Saturday, August 11, 2012

Safekeeping the Memories

I read an article recently written by Susan Fuller, author of  How to Survive Your Grief When Someone You Love Has Diedthat made the point that even though it can feel like there is no end in sight of the pain of grief, if we look closely enough we may be able to see the progress we are making along the way.

The author went on to say that one sign of moving forward that we may notice is that we are thinking more about the person who went on ahead from before they got sick and died than we are about their illness or their death.  "For a time, who they were and how they died may weave themselves together, but in time the memories of who they were in life generally win out," she says.

I'm not sure I'm at that point yet.  I sometimes find myself thinking about things that my dad did or said before his diagnosis, but I can't say those times outweigh the times I am thinking about how it was when he was battling cancer or - a third time frame - since then and the things he should be here for and what he would be doing or saying if he were.

Without a doubt, that's what my dad did.
Reflecting back on what my family and I felt about Dad's valiant effort to stick around with us for those last weeks, I am aware that it's the perspective, and the realization that he would have done anything (and technically he did) he could for us, even in the midst of his own misery, that matter.  It would be so easy to have chosen to only think THIS SUCKS and IT'S NOT FAIR about any or all of it, but, though those things are certainly true and though those thoughts do come into play for some of it, instead, somewhere along the way we chose to make the effort to be happy and grateful and present and appreciative for as much of it as we can, an attitude that we modeled after the one that Dad had throughout his lifetime.  We knew our time with Dad was dwindling, and so we worked overtime to catalog even everyday events (the joys and the struggles) with him in our memories, for when we couldn't do that anymore.  I will be forever grateful for having the extra time to do that.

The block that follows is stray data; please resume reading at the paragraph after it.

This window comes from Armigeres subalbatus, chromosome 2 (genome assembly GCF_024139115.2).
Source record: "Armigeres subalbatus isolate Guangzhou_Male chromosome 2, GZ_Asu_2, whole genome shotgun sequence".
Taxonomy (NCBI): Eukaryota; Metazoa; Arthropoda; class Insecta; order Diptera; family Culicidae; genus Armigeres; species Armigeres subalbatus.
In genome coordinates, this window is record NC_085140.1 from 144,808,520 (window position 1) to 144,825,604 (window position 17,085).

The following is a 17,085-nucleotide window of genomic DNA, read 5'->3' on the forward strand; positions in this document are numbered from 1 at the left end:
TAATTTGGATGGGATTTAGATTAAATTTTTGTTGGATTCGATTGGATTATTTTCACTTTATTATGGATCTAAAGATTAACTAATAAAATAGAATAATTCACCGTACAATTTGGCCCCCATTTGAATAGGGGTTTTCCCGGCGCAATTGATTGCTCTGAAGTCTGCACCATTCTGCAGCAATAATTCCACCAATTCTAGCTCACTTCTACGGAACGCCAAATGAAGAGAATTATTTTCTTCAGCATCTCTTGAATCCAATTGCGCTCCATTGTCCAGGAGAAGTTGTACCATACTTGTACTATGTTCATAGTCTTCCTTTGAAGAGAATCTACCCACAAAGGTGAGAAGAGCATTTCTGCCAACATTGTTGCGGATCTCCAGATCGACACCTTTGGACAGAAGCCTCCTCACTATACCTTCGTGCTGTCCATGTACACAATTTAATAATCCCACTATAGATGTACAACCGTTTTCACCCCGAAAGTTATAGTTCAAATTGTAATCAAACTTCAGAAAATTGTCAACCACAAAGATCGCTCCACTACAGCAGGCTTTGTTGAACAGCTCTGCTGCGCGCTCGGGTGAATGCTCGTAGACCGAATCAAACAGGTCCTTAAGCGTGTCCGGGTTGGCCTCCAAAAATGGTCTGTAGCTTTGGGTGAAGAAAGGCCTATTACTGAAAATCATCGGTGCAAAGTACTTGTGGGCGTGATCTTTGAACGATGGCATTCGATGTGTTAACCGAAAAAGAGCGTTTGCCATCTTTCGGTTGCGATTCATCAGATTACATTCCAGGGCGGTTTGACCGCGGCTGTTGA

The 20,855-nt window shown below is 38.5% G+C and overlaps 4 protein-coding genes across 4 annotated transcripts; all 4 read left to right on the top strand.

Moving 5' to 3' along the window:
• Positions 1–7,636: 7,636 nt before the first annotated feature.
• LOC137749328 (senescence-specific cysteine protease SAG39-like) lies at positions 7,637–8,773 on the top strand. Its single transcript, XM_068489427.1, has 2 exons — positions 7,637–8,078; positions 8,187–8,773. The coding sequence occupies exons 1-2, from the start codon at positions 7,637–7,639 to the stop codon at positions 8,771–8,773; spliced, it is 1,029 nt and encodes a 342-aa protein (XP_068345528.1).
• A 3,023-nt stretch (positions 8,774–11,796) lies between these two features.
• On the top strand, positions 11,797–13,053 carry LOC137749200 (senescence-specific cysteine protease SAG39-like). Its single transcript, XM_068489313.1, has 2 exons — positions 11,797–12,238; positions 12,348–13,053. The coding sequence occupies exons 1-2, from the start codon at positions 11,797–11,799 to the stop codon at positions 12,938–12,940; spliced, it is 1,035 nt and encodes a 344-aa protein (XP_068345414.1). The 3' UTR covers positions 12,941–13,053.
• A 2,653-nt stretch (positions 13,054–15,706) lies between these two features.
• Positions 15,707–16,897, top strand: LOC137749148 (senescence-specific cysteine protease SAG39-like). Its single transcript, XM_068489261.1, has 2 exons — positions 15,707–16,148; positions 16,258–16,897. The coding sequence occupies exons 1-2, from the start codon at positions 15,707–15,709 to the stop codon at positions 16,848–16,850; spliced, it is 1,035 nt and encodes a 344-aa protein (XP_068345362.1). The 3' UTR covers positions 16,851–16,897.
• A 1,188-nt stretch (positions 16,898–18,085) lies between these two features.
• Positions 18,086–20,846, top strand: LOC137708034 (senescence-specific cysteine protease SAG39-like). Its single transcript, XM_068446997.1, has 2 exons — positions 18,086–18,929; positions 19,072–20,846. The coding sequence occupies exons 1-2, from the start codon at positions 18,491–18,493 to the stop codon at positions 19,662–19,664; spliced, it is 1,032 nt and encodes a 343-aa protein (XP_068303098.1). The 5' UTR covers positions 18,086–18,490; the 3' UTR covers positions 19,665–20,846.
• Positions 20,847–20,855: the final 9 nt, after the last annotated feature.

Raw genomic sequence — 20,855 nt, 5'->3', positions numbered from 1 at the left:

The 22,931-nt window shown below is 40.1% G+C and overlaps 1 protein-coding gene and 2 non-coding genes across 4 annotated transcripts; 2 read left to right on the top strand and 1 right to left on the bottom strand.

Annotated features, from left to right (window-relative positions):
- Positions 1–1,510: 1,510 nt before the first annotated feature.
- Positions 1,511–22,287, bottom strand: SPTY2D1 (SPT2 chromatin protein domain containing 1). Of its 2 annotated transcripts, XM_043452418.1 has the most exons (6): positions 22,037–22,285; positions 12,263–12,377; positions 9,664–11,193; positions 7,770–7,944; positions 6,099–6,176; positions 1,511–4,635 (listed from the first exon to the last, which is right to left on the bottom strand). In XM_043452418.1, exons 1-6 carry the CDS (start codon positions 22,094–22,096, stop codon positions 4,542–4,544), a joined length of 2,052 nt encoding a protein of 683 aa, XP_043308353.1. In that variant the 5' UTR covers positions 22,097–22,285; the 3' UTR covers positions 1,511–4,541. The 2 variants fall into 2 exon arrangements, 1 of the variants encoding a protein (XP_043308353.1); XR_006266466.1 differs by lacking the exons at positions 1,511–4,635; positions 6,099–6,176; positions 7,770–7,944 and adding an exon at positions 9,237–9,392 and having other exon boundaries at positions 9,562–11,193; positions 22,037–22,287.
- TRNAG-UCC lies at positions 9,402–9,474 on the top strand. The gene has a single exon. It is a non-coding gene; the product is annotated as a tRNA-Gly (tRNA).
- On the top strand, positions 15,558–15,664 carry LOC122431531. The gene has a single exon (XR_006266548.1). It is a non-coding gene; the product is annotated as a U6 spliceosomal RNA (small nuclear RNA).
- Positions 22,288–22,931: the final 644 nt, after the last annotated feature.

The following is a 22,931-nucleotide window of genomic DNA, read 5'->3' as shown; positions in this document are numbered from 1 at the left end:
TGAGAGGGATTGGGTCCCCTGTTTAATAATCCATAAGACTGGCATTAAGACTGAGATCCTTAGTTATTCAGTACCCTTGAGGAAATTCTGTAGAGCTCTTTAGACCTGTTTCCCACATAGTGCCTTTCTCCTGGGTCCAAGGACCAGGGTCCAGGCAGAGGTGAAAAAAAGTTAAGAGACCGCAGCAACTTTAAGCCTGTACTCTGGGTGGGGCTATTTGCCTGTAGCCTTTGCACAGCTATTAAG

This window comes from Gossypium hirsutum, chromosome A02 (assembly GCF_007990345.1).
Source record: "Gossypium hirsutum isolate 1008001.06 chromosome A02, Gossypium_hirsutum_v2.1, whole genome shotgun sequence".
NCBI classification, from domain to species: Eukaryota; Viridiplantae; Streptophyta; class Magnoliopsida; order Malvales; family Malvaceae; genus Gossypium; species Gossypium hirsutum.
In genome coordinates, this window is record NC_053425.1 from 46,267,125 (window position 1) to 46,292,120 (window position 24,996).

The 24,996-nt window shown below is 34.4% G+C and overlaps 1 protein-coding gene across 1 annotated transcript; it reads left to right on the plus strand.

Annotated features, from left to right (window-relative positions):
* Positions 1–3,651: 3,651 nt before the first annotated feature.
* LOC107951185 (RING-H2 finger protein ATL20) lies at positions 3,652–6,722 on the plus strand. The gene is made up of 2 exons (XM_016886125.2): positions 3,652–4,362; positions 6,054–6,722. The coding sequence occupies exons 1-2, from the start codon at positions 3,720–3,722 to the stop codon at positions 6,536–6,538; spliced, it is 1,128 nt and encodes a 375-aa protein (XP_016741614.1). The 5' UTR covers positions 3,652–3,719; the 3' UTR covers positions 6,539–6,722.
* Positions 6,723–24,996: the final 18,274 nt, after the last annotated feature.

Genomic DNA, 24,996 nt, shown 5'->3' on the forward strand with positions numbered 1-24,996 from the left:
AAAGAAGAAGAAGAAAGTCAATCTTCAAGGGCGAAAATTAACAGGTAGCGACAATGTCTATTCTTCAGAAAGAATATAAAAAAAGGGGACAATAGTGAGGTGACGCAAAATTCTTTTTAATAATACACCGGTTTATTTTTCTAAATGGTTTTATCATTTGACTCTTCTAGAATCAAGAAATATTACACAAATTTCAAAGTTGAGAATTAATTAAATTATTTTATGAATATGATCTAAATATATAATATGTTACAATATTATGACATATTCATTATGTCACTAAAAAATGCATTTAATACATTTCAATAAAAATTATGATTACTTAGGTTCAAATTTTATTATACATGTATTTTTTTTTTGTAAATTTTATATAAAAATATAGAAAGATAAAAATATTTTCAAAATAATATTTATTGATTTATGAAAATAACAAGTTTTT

And back to the point of that article:  From my perspective, there is great value in safekeeping all of our memories, the good and the bad.  Maybe we just need to store the good ones a little closer to the front of the safe.

"Take care of all your memories.  For you cannot relive them." ~Bob Dylan 

Barbra Streisand

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